• Huub Rutten

The Word EPIC

Dear reader, you know my background is in linguistic science, among which lexicology and sociolinguistics. The latter focuses on researching language usage in social contexts and circumstances. I thought the word EPIC is an interesting word from this perspective. In my daily practices of developing innovation management methods and software I cannot avoid the term anymore: nearly every development methodology or project management methodology uses EPICS as a kind of starting point for a development project. It started with Agile software development where it is used as an equivalent of the word Story, but meanwhile the term developed into a label for many different things. Let us have a deeper dive in it and ask ourselves if it is really a good starting point for development investments?


Of course with my background I first present the original term. What is an Epic in literature? Wikipedia: “Epic, long narrative poem recounting heroic deeds, although the term has also been loosely used to describe novels, such as Leo Tolstoy's War and Peace, and motion pictures, such as Sergey Eisenstein's Ivan the Terrible. In literary usage, the term encompasses both oral and written compositions”

Note that this is the definition I learned: it is a long poem, it is long narrative, it describes heroes and their passions. It was a means to communicate values, history and context for and understanding of historical events, of course mixed with political propaganda, very subjective. It is important to realize that an Epic is not an objective narrative, is not a scientific definition of events. Till a couple of years ago this was my only definition of the word Epic. Then Agile appeared on the scene.


If you read the Agile Manifesto you will not find the word Epic. But if you look at the Agile Alliance you can read the following definition: “An epic is a large user story that cannot be delivered as defined within a single iteration or is large enough that it can be split into smaller user stories. There is no standard form to represent epics”. And then: “Epics allow you to keep track of large, loosely defined ideas” and .. “multiple user stories can make the Epic concrete”. If I compare this concept with the literature definition, an Epic is still a story, however restricted to a “user”. In the same text the meaning changes to “a vague idea, that can contain multiple “user stories”. Now it is not a “story” any more, but a container for “user stories”, whatever these are.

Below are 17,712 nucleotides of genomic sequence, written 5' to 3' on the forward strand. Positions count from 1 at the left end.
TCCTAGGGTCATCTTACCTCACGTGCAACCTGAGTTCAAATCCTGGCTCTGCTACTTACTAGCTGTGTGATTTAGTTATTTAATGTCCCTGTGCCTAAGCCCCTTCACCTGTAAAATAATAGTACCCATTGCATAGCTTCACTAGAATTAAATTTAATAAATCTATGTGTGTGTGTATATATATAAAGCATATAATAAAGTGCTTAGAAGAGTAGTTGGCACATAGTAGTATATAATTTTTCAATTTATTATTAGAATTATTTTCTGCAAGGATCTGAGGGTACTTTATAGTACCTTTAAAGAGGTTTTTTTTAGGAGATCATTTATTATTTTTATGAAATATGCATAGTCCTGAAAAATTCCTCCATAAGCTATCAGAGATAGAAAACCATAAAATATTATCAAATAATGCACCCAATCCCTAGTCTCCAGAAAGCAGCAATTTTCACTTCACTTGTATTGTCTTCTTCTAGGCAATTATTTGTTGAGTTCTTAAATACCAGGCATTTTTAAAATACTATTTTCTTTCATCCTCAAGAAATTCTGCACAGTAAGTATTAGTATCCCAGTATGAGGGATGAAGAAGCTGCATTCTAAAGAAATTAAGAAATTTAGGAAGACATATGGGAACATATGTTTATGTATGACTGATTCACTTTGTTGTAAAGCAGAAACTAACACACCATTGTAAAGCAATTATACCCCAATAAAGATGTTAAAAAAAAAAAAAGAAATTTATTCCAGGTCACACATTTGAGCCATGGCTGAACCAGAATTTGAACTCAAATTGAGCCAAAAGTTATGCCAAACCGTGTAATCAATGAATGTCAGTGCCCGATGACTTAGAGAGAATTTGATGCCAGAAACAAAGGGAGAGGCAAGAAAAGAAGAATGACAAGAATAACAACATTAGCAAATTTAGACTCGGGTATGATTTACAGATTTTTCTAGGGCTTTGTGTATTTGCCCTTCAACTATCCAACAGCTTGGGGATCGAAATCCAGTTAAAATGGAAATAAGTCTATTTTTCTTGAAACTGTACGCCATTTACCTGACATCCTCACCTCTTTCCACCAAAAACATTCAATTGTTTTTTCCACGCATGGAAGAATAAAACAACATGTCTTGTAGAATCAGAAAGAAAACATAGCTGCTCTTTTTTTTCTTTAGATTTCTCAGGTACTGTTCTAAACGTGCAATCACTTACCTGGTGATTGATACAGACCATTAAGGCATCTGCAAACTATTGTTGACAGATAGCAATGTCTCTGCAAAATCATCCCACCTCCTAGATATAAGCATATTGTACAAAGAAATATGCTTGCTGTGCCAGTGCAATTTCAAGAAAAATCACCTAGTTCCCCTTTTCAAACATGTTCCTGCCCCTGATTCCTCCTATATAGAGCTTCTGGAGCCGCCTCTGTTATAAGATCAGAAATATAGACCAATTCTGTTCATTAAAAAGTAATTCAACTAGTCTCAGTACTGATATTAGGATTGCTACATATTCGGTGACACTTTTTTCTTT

Then I looked into the Atlassian lexicon and here the Epic is not a story anymore: An epic is a large body of work that can be broken down into a number of smaller stories, or sometimes called “Issues” in Jira. Epics often encompass multiple teams, on multiple projects, and can even be tracked on multiple boards. Epics are almost always delivered over a set of sprints”. So a “large body of work”…containing multiple user stories… Now I start to assume that the word User Story can be linked back to the original term, but the Epic here I cannot connect anymore. I believe I should connect it to any idea, or theme, a strategy, something with a title. But not a narrative anymore. Confusing. The word Epic can be “anything” within the specific context of Agile software development.


In SAFe the term is even broader: “An Epic is a container for a significant Solution development initiative that captures the more substantial investments that occur within a portfolio. Due to their considerable scope and impact, epics require the definition of a Minimum Viable Product (MVP) and approval by Lean Portfolio Management (LPM) before implementation”. A “container” of significant initiatives -- investments: a folder with a name? It seems so.


I am afraid the term Epic has hardly any meaning anymore a such. It is an empty word. If you don’t know the very specific context you don’t know what it means. I don’t understand why the word Epic should replace terms like subject, topic, idea, theme, strategy, portfolio subject, a folder. It only leads to confusion. It will be very specific per company, or perhaps even worse - specific for a department of a company. Like the word issue, epic is now a so called “relative term”. In a company it can be very different from other companies. A couple of years ago I was hopeful that it really was a narrative, that tells you the story of the situation, the people in that situation, the timeline of events (=process) and within this the emotions, the economical, psychological and social characteristics. In Innovation insight in the real circumstances and background of your buyers, consumers, users, is very important and a good narrative can have great value for this. The original literary Epic is a great opportunity that Agile has missed. A shame.


It will be clear that for me Epic as used today is NOT a good starting point for investments. For me good starting points are: company strategies, market insights, socio-psychological analyses and narratives, VOCs, technology research and trends, iterative and continuous consumer and user orientation and interaction, participative research.


More about this in a next blog.

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